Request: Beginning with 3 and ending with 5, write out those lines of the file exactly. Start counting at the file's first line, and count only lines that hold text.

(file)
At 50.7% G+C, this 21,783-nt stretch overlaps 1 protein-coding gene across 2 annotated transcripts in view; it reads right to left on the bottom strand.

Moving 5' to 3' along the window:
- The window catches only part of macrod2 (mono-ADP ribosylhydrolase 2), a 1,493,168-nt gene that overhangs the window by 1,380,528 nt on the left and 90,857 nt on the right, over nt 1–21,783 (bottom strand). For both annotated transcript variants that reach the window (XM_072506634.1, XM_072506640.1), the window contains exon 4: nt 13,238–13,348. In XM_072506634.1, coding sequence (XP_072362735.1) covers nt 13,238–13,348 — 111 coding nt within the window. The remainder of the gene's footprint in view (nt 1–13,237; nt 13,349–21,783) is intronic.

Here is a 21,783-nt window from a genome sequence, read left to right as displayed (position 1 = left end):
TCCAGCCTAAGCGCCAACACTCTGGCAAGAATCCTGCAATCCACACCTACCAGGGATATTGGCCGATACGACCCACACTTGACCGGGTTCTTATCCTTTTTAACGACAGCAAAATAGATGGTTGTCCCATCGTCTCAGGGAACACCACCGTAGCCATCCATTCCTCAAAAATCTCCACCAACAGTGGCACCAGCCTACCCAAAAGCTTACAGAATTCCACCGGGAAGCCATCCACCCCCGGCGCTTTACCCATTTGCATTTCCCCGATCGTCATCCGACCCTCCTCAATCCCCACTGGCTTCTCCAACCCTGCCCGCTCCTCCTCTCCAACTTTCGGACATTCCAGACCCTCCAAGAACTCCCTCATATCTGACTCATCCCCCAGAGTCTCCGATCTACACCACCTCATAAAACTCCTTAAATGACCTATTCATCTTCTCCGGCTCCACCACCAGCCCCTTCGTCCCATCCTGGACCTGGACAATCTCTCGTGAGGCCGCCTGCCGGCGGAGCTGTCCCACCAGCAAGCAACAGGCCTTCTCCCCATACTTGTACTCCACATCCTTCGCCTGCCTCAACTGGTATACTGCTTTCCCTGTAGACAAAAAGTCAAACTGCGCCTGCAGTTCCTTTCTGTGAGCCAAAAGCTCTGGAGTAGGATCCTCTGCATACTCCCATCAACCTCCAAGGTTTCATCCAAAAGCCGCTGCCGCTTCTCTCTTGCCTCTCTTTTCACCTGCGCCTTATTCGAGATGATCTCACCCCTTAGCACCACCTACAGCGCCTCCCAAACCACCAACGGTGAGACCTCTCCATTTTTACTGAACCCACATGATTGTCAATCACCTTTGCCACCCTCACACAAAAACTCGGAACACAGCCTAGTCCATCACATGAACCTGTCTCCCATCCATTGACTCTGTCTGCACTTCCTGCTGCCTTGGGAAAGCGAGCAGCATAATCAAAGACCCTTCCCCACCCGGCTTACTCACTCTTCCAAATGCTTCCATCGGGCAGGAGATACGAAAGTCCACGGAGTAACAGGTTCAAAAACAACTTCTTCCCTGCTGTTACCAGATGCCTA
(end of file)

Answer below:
- The window catches only part of macrod2 (mono-ADP ribosylhydrolase 2), a 1,493,168-nt gene that overhangs the window by 1,380,528 nt on the left and 90,857 nt on the right, over nt 1–21,783 (bottom strand). For both annotated transcript variants that reach the window (XM_072506634.1, XM_072506640.1), the window contains exon 4: nt 13,238–13,348. In XM_072506634.1, coding sequence (XP_072362735.1) covers nt 13,238–13,348 — 111 coding nt within the window. The remainder of the gene's footprint in view (nt 1–13,237; nt 13,349–21,783) is intronic.

Here is a 21,783-nt window from a genome sequence, read left to right as displayed (position 1 = left end):
TCCAGCCTAAGCGCCAACACTCTGGCAAGAATCCTGCAATCCACACCTACCAGGGATATTGGCCGATACGACCCACACTTGACCGGGTTCTTATCCTTTTTAACGACAGCAAAATAGATGGTTGTCCCATCGTCTCAGGGAACACCACCGTAGCCATCCATTCCTCAAAAATCTCCACCAACAGTGGCACCAGCCTACCCAAAAGCTTACAGAATTCCACCGGGAAGCCATCCACCCCCGGCGCTTTACCCATTTGCATTTCCCCGATCGTCATCCGACCCTCCTCAATCCCCACTGGCTTCTCCAACCCTGCCCGCTCCTCCTCTCCAACTTTCGGACATTCCAGACCCTCCAAGAACTCCCTCATATCTGACTCATCCCCCAGAGTCTCCGATCTACACCACCTCATAAAACTCCTTAAATGACCTATTCATCTTCTCCGGCTCCACCACCAGCCCCTTCGTCCCATCCTGGACCTGGACAATCTCTCGTGAGGCCGCCTGCCGGCGGAGCTGTCCCACCAGCAAGCAACAGGCCTTCTCCCCATACTTGTACTCCACATCCTTCGCCTGCCTCAACTGGTATACTGCTTTCCCTGTAGACAAAAAGTCAAACTGCGCCTGCAGTTCCTTTCTGTGAGCCAAAAGCTCTGGAGTAGGATCCTCTGCATACTCCCATCAACCTCCAAGGTTTCATCCAAAAGCCGCTGCCGCTTCTCTCTTGCCTCTCTTTTCACCTGCGCCTTATTCGAGATGATCTCACCCCTTAGCACCACCTACAGCGCCTCCCAAACCACCAACGGTGAGACCTCTCCATTTTTACTGAACCCACATGATTGTCAATCACCTTTGCCACCCTCACACAAAAACTCGGAACACAGCCTAGTCCATCACATGAACCTGTCTCCCATCCATTGACTCTGTCTGCACTTCCTGCTGCCTTGGGAAAGCGAGCAGCATAATCAAAGACCCTTCCCCACCCGGCTTACTCACTCTTCCAAATGCTTCCATCGGGCAGGAGATACGAAAGTCCACGGAGTAACAGGTTCAAAAACAACTTCTTCCCTGCTGTTACCAGATGCCTA